Remote Viewing with Stairwell’s

Notes from di Rosa

Remote Viewing with Stairwell’s

By Sarah Hotchkiss, Carey Lin November 13, 2014

Notes from di Rosa is produced in conjunction with Art Practical's yearlong residency at di Rosa, in which the museum's collection serves as a focus and cornerstone for an in-depth exploration of Northern California contemporary art.


We had our stair goggles on.

We drove up from San Francisco to di Rosa on an exceedingly hot day in late September, shortly after the Napa earthquake and the same weekend a closure on Highway 37 slowed wine-tasting traffic to a walking pace. We were there in our role as co-directors of Stairwell’s, an itinerant art project that commissions new site-specific work by Bay Area artists, leads group walking tours (Field Trips) through stair-related spaces, and occasionally publishes new writing in tandem with temporary exhibitions.  We had our stair goggles on.

The di Rosa collection has a number of truly notable stair-related moments—Paul Kos’ Chartres Bleu (1989), Angelika Hoffman’s Sky Space (2000), and Judy Richardson’s Cenerentola (1988), to name a few. But instead of focusing on these works, we found ourselves drawn to the experience of roaming the di Rosa grounds and the process of discovering new works. In this way, our meandering walk closely resembled the exploratory dérives we take when formulating our Field Trips. The sculpture meadow, where pieces exist without identification, was especially mysterious. With objects suspended in space and time surrounding us, walking through the dry meadow on that day was dreamlike.

In an attempt to convey the sense of intrigue we experienced in the period between seeing a piece and learning more about it, we devised an exercise in remote viewing. We invited friend and artist Carolyn Porras(who has never been to di Rosa) to one of our studios in San Francisco in order to illustrate our five favorite works from the collection. With prepared descriptions of each piece, we read and reread the following paragraphs for fifteen minutes each while she drew. She was allowed to ask up to twenty clarifying questions in response. We answered with a yes, a no, or by rereading portions of the description.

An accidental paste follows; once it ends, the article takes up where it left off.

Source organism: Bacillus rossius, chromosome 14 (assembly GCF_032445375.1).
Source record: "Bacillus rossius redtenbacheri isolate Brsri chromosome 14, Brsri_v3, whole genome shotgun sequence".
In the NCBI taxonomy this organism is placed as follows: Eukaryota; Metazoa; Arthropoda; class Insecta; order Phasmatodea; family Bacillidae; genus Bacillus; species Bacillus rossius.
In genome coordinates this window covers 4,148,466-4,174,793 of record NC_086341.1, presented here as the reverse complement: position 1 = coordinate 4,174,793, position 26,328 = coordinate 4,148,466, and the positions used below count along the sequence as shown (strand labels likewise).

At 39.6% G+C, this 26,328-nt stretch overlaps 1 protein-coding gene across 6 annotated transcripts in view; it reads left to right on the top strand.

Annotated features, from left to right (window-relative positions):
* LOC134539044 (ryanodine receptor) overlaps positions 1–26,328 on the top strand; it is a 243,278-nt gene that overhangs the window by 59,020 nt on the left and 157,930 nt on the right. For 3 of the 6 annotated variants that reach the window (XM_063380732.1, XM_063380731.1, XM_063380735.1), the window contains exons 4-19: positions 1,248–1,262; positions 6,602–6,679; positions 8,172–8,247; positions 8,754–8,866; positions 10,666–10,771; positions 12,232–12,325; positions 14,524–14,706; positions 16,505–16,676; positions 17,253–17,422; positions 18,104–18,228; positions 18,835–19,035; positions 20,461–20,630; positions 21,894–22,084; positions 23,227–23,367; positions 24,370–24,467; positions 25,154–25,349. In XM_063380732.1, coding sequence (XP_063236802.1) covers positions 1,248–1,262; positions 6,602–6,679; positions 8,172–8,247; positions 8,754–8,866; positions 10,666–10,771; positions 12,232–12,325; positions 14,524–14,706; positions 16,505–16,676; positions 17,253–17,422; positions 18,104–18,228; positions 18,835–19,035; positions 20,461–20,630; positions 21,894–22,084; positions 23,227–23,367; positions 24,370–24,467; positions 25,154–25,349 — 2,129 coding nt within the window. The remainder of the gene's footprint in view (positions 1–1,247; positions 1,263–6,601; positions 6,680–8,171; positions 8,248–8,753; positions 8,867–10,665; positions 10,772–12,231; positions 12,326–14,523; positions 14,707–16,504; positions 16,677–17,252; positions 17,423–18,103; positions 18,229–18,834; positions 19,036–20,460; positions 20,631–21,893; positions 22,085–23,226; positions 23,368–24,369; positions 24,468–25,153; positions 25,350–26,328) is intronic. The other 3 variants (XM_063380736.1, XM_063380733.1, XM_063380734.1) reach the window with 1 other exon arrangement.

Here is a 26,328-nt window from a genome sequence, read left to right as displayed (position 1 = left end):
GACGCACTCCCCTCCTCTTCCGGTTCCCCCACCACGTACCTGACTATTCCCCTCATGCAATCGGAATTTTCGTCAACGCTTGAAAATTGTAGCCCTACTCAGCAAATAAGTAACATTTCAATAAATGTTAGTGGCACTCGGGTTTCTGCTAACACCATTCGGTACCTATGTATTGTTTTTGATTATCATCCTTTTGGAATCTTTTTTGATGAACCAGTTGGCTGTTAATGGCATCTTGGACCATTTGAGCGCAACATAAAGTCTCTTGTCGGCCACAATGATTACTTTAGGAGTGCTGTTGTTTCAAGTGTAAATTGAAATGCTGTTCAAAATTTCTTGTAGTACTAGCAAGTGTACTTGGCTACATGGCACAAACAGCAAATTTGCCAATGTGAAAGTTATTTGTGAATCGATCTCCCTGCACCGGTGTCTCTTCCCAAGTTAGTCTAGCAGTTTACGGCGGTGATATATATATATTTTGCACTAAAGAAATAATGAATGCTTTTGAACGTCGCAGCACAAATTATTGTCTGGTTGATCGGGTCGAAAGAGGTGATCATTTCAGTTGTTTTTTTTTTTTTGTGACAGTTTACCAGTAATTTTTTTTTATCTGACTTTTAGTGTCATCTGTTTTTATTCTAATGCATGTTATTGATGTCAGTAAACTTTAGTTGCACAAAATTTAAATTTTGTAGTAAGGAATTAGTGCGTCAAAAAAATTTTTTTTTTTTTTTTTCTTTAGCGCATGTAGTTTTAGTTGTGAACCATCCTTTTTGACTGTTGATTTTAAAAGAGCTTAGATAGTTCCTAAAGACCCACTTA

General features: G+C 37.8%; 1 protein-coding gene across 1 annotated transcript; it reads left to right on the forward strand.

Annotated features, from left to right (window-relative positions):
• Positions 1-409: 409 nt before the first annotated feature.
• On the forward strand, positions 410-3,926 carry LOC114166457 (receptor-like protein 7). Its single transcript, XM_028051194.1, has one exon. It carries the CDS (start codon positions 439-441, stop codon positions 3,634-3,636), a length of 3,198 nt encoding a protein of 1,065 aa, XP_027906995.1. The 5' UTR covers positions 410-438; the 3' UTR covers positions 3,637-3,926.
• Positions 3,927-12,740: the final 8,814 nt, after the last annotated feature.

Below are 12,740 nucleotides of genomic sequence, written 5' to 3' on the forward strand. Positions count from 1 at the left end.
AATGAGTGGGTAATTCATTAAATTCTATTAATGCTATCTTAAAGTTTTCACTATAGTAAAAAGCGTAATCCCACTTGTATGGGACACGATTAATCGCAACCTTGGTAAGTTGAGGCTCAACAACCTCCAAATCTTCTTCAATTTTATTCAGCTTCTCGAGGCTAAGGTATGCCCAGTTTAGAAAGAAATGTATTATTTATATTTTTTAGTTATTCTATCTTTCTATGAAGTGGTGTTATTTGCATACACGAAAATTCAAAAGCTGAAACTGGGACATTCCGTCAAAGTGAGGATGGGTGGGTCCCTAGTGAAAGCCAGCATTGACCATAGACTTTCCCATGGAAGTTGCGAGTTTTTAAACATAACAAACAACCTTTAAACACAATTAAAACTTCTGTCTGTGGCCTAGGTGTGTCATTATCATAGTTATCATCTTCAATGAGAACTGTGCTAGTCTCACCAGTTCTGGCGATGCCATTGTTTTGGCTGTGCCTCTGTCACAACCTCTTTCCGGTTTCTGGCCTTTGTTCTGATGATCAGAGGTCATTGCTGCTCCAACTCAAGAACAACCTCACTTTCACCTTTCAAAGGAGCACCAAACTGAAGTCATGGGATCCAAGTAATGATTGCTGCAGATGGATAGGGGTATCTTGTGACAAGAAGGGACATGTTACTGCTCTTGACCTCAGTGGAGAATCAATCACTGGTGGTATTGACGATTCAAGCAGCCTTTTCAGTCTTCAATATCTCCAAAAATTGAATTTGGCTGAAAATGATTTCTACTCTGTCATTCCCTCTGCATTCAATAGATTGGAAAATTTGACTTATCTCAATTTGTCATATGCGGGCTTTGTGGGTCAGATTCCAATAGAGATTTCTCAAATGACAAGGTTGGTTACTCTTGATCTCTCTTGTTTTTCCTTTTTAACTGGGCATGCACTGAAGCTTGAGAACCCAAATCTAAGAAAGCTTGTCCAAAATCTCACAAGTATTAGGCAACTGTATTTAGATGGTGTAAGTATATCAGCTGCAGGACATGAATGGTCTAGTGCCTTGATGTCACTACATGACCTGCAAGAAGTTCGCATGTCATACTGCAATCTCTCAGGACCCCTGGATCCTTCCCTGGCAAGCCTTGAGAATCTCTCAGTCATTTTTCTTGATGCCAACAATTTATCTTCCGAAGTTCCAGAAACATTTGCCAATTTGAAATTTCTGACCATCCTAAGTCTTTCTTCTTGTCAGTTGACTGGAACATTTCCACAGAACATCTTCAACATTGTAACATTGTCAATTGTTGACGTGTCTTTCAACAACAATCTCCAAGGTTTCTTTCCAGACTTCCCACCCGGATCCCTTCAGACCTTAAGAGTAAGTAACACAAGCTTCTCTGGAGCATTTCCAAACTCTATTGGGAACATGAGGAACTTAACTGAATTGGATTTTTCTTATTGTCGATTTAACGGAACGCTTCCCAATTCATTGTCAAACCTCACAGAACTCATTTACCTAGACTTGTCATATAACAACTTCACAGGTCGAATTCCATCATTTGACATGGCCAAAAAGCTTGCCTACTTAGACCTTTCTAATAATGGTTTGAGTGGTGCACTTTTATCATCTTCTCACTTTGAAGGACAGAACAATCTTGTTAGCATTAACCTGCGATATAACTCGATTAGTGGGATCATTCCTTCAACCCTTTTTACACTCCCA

Carolyn’s first impressions of the five pieces are completely secondhand

Because of this process, Carolyn’s first impressions of the five pieces are completely secondhand, mediated through our experiences on that afternoon in September. They demonstrate a form of storytelling and illustration, a twist on the Surrealist game of exquisite corpse. We sat across the room from Carolyn so as to not contaminate our descriptions or influence her drawings with our facial expressions. What follows are five blind drawing exercises and the illustrated results of our session with Carolyn. Feel free to engage in your own remote-viewing experiment by reading our descriptions aloud to someone else.

At the end of the exercise, we staged a reveal: Photographs of the artwork met the illustrations to a chorus of “whoas” and “oh wows.” In some cases, the resemblance was uncanny. In others, the illustration represented a general impression of the piece, if not its precise number of chain-link lengths. We accept these inefficacies: Again and again, we failed in our attempts to fully convey the image in front of us to a person across the room. Words are no replacement for the primacy of viewing art in person, but in a convoluted way, we achieved some measure of success in capturing the pleasure of discovery and interpretation through this collaboration.

Gordon Huether, Di Rosa Pyramid (1997)
120 x 120 x 120 in.
Steel, dichroic glass with “INNER-LITE” panels, crushed glass